In addition to his coauthorship of the aforementioned Violin Method and his 24 Caprices so well beloved (?) by students, Rode composed 13 violin concertos, none of which has found favor among present day players. In this, Rode has ceded the playing field to his teacher, Viotti, whose concertos—at least some of them—are performed and recorded with relative frequency. This recent Naxos CD is in fact the only recording currently listed of any of Rode’s concertos, and I sincerely hope that its release changes that, for the works on this disc are, in my opinion, more appealing and of greater musical substance than are any of Viotti’s concertos I’ve heard, and that includes his famous No. 22 in A Minor recorded many times over.

No one who listens to these Rode concertos will be disappointed by a lack of virtuoso fireworks. There’s enough double-stopping, rapid runs, and bowing tricks to satisfy even the most insatiable appetites for hire-wire circus acts. But there is also a depth and breadth to Rode’s muse, and a sophisticated air to his melodic invention that elicits a strong emotional response and strikes a genuine responsive chord. Simply put, there is some exquisitely beautiful music here. And Friedemann Eichhorn, who is new to me, plays with a sweetness of tone and expressiveness of phrasing that grace Rode’s exceptional lyricism with the delicacy of a caress, all the while skirting the technical minefields as if they didn’t exist. Nowhere does Eichhorn’s tone turn coarse or his bowing become labored, even in the most fiendishly difficult passages. This is violin-playing of a caliber to match this extraordinary music. In a single stroke, Eichhorn and Naxos have done for Rode (and for us) what should have been done long ago. It’s my fervent hope that they will see fit to give us Rode’s remaining 10 concertos.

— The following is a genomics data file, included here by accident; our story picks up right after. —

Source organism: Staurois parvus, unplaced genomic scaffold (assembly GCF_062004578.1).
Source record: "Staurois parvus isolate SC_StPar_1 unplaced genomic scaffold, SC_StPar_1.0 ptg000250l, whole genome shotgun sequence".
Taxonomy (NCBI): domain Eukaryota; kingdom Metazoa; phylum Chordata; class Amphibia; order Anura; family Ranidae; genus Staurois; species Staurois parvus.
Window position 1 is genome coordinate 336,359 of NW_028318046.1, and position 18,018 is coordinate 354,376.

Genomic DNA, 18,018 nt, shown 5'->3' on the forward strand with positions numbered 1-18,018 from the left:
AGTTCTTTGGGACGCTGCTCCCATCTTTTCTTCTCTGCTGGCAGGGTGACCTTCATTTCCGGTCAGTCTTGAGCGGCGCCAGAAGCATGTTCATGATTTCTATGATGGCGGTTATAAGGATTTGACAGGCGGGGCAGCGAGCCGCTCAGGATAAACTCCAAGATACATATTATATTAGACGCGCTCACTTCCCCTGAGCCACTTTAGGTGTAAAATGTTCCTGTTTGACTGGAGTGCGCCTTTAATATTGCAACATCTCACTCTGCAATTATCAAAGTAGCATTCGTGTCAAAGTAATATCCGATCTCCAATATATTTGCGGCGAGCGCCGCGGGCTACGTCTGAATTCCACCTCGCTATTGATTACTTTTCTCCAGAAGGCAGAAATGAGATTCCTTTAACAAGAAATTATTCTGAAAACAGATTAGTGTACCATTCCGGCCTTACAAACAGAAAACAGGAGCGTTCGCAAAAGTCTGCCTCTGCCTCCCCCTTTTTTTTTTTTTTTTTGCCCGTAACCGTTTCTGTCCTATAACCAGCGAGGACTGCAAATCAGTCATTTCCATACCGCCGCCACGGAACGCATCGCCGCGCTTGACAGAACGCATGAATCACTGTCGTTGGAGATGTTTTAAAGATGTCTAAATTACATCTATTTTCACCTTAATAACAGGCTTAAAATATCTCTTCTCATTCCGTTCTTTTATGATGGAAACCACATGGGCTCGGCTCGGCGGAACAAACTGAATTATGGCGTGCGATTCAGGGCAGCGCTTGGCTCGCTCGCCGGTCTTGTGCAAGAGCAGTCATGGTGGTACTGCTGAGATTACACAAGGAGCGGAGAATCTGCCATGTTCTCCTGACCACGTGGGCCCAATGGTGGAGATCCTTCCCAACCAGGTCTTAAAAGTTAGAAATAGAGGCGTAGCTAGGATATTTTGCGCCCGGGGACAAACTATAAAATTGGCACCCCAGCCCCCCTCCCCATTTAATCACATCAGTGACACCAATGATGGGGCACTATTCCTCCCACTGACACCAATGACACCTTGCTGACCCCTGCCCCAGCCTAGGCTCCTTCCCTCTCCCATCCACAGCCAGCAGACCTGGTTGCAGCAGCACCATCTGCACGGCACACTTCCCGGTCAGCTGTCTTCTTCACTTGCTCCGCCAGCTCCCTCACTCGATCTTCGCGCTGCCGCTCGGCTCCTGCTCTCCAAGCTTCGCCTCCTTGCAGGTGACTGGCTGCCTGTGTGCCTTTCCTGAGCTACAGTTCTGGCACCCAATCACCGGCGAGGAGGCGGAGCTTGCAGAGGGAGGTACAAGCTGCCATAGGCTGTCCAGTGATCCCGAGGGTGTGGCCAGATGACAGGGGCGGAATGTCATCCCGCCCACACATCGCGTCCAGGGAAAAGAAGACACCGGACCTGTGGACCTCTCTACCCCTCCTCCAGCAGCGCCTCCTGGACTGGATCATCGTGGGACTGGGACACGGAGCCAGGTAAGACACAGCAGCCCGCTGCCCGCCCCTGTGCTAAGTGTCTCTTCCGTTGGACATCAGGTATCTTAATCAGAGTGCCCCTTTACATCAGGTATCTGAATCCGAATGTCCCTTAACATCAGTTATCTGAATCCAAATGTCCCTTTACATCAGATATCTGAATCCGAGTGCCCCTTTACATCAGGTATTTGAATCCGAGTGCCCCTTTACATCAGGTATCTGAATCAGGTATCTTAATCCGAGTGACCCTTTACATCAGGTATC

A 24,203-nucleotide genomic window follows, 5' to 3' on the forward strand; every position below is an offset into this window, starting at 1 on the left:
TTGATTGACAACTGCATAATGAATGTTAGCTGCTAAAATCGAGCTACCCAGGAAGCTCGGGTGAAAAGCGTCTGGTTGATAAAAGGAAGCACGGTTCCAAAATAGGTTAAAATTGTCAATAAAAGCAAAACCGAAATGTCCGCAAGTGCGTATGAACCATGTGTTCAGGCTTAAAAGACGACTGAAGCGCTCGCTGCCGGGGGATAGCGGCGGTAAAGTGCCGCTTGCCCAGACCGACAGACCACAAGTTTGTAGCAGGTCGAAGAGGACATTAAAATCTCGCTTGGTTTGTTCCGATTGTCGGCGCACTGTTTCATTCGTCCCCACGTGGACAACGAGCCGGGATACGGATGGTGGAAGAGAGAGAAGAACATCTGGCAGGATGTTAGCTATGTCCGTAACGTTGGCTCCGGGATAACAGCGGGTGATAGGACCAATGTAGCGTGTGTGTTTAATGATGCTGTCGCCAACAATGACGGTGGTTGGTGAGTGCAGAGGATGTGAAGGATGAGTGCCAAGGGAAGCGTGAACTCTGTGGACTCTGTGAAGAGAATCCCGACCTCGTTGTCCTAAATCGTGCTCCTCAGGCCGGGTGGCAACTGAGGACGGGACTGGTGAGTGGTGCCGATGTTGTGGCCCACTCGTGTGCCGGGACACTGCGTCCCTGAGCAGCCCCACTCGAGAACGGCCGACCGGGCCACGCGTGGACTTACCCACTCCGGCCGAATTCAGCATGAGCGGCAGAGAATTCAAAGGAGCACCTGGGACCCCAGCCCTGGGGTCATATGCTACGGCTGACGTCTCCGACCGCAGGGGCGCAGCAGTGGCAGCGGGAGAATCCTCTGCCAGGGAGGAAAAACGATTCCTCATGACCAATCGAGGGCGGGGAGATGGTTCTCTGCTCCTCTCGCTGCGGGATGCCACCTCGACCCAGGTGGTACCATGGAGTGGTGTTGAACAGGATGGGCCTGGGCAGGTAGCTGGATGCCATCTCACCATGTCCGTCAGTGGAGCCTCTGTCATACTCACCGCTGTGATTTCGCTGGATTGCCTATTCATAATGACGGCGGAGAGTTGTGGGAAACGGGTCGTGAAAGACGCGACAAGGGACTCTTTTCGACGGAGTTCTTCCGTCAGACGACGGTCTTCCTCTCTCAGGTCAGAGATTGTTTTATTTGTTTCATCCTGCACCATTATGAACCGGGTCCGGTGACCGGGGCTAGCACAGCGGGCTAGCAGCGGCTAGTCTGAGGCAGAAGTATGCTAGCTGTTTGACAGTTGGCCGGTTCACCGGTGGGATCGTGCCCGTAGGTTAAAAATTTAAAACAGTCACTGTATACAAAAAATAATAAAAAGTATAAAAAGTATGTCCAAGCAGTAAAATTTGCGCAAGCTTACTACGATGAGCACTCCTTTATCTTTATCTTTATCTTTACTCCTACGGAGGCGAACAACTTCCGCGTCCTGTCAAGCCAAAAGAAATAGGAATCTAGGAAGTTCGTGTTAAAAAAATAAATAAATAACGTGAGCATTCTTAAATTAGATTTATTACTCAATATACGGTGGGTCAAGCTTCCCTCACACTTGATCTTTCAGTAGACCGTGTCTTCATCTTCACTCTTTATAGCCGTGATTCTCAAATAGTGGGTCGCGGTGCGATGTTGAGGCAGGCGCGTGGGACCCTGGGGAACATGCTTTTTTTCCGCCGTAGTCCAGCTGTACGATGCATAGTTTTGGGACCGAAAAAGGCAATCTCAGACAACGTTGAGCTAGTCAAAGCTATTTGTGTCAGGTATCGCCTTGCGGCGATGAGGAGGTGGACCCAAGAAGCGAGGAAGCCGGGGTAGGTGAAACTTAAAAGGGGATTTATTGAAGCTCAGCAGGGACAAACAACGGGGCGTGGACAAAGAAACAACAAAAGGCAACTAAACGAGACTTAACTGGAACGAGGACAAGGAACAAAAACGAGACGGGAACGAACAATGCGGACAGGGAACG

No fancier of the violin should be without this disc. It may even show up on my 2009 Want List.

FANFARE: Jerry Dubins
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Works on This Recording

Concerto for Violin no 7 in A minor, Op. 9 by Pierre Rode
Performer:  Friedemann Eichhorn (Violin)
Conductor:  Nicolás Pasquet
Orchestra/Ensemble:  Southwest German Radio Orchestra Kaiserslautern
Period: Romantic 
Written: c1803 
Concerto for Violin no 10 in B minor by Pierre Rode
Performer:  Friedemann Eichhorn (Violin)
Conductor:  Nicolás Pasquet
Orchestra/Ensemble:  Southwest German Radio Orchestra Kaiserslautern
Period: Romantic 
Written: c1806 
Concerto for Violin no 13 in F sharp minor/A major by Pierre Rode
Performer:  Friedemann Eichhorn (Violin)
Conductor:  Nicolás Pasquet
Orchestra/Ensemble:  Southwest German Radio Orchestra Kaiserslautern
Period: Romantic 
Written: c1834 

Featured Sound Samples

Violin Concerto no 7: I. Moderato
Violin Concerto no 10: III. Tempo di polacca